|Peace hybrid tea rose (photo courtesy of Jackson and Perkins Roses)|
And yes, I know that Japanese beetles are munching their way across Colorado's Front Range, as far south as Pueblo. Roses are one of their favorite hosts, but our state entomologist, Dr. Whitney Cranshaw is evaluating roses to determine if there are cultivars that are less tasty to the hungry beetles. He's been studying this for a few years and has some promising results. For those in infested areas, I realize roses are not going to be at the top of your list, but hand picking can be very effective. Or pick and feed to chickens--they love to munch Japanese beetles and will eat them faster than you can pick them.
|Chickens adore Japanese beetles (photo courtesy of New England Habitat Gardening Blog)|
Above and Beyond climbing rose (Rosa 'ZLEEltonStrack' PP24,463)
I absolutely adore this rose. And yes, it's a climber, so it needs some support. But what I've found after three years in the garden is that it just needs a little training in the spring and mid-summer. My dad is growing this in his Zone 3B garden north of the Twin Cities. This past winter it had very little dieback and had a magnificent bloom set in early summer.
|Above and Beyond in full bloom in June|
|Above and Beyond in mid-July|
Paint the Town is cute as a button, since it's a petite shrub rose that doesn't know when to stop blooming. I have this in my front, west-facing yard, and it gets very little (if any) irrigation. The red blooms cover the shrub all summer and stay a good red, even with the intense sunlight. Topping out in height at four feet (and about the same width), this rose can fit in small spaces if you need some color. The foliage is very dark green and I have seen zero disease issues. My brother has propagated this plant for years at Bailey's and it's on the top of his list too, since he doesn't see any disease issues in the greenhouse. In the photo below, it's planted next to hummingbird carpet, a 'Blonde Ambition' grass, and hopflower oregano. As you can see, it's just a bit taller than each of those. You can remove the spent flowers, if you wish.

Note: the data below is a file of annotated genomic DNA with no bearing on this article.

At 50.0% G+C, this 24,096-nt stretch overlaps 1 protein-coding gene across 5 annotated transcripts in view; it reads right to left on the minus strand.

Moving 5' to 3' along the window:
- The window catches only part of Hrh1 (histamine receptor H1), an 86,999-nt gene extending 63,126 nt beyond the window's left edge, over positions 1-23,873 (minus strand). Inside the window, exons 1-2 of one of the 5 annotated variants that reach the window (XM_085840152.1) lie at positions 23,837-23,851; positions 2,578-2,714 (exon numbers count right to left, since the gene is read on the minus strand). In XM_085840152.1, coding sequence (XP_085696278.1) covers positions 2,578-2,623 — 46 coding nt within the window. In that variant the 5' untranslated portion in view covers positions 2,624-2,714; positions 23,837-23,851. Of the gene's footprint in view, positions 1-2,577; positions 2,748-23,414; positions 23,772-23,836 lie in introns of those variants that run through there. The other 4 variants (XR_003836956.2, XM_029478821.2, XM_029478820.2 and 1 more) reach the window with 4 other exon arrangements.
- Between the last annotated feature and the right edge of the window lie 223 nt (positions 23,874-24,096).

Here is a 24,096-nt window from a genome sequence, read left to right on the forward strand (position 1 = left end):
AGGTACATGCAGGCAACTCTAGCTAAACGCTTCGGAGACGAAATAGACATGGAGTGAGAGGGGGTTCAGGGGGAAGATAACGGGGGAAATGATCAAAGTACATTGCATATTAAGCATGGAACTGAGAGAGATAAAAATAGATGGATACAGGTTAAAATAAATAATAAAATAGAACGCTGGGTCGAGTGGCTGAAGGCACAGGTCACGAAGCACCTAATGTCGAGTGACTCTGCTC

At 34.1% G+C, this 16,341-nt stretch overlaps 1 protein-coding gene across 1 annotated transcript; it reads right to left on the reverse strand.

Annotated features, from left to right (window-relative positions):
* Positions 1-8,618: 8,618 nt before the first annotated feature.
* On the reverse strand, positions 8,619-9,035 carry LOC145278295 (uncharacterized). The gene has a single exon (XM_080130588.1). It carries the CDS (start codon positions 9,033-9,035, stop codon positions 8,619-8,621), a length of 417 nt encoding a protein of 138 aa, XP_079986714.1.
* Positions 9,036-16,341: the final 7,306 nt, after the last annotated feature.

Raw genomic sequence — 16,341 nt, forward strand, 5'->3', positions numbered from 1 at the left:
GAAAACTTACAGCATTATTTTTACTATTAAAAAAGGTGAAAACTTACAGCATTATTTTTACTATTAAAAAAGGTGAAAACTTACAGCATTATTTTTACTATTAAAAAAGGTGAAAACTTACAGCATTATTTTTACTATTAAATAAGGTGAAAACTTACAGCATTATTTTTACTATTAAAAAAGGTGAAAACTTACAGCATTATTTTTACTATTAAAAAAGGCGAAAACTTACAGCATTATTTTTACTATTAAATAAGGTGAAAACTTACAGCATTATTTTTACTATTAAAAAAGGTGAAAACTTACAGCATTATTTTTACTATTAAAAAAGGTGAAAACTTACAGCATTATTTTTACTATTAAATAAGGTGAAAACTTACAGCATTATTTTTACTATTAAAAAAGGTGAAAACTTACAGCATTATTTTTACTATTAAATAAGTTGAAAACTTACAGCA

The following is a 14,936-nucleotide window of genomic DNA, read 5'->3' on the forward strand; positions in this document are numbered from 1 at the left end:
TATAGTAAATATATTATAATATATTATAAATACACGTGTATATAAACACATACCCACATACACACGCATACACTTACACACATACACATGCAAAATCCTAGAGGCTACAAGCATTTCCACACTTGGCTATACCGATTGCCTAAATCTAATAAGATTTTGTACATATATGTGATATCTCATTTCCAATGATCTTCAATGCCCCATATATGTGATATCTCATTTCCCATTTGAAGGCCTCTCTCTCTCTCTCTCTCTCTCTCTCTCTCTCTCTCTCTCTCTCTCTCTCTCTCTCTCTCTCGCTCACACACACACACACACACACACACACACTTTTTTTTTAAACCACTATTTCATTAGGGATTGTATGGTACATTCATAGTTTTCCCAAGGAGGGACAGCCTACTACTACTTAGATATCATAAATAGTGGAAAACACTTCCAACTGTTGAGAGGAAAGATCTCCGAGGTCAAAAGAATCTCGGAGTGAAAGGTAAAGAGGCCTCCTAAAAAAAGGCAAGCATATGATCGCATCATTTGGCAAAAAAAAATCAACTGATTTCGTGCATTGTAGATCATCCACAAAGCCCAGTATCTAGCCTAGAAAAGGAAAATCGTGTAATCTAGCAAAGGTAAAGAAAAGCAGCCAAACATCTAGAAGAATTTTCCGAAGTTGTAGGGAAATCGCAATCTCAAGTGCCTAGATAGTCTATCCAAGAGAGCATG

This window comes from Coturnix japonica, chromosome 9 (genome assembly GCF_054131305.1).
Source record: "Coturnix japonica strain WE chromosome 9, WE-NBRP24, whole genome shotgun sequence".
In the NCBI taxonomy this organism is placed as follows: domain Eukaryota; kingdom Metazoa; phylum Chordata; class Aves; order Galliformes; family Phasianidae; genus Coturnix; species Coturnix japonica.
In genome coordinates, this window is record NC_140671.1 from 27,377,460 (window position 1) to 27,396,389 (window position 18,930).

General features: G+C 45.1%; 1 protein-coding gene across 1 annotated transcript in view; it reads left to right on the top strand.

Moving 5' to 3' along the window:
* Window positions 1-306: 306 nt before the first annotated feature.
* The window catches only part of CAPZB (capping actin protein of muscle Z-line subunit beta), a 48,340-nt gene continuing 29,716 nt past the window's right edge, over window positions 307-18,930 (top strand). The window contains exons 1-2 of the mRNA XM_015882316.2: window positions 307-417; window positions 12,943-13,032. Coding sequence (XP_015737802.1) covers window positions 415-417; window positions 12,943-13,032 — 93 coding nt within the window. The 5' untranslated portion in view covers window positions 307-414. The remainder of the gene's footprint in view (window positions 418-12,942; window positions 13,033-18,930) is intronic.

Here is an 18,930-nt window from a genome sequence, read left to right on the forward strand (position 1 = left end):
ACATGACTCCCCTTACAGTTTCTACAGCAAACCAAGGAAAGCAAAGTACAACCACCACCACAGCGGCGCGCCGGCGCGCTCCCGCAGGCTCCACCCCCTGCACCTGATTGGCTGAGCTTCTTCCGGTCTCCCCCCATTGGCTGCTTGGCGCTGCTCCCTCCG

|Paint the Town shrub rose|
|Paint the Town flower bloom (just past peak)|
Strike it Rich grandiflora rose (Rosa 'Strike it Rich')
Roger said this rose is performing amazingly well in multiple locations, so it's on the list. A grandiflora rose, the blooms are larger (about 4" tall) and have a spicy-sweet fragrance. The blooms are a beautiful orange with hints of pink. Introduced back in 2007, this rose has been a garden favorite for over a decade. Don't shy away from grandifloras...they can replace those high-maintenance hybrid teas with less work. And this rose is very cold hardy too.
|Strike it Rich rose (photo courtesy of Destinations, Detours, and Dreams)|
|Golden flowers make this rose a must for your garden (photo courtesy of Edmunds Roses)|
Sunrise Sunset shrub rose (Rosa 'BAIset' PP16,770)
There must be something in the water at Roger's house, because his Sunrise Sunset roses are breathtaking...and big! (Roger tends to both fertilize and water, which might be why his are superior to mine.) This non-stop summer bloomer has bright pink blooms that fade to a paler pink as the blooms age. This plant is truly a show stopper. Cold hardy, disease resistant, clean foliage--what more can you ask for in a rose?
|Sunrise Sunset rose (photo courtesy of Easy Elegance)|
|Bloom for Sunrise Sunset rose (photo courtesy of Easy Elegance)|
Drop Dead Red floribunda rose (Rosa 'WEKcharlie' PP22571)
Described on one of the grower's websites as "jaw-droppingly delicious red", you can envision the bloom before you see the photo. Roger states that this is a fantastic red, especially with the dark green foliage. And it's a red that stays red throughout the entire bloom life. As a floribunda, it will produce clusters of flowers. But if you lust for a good red (like finding the perfect nail polish red), try Drop Dead Red.
|Drop Dead Red floribunda rose (photo courtesy of Spring Hill Nurseries)|
Obviously there are many roses out there that do well in Colorado gardens. What are some others you love?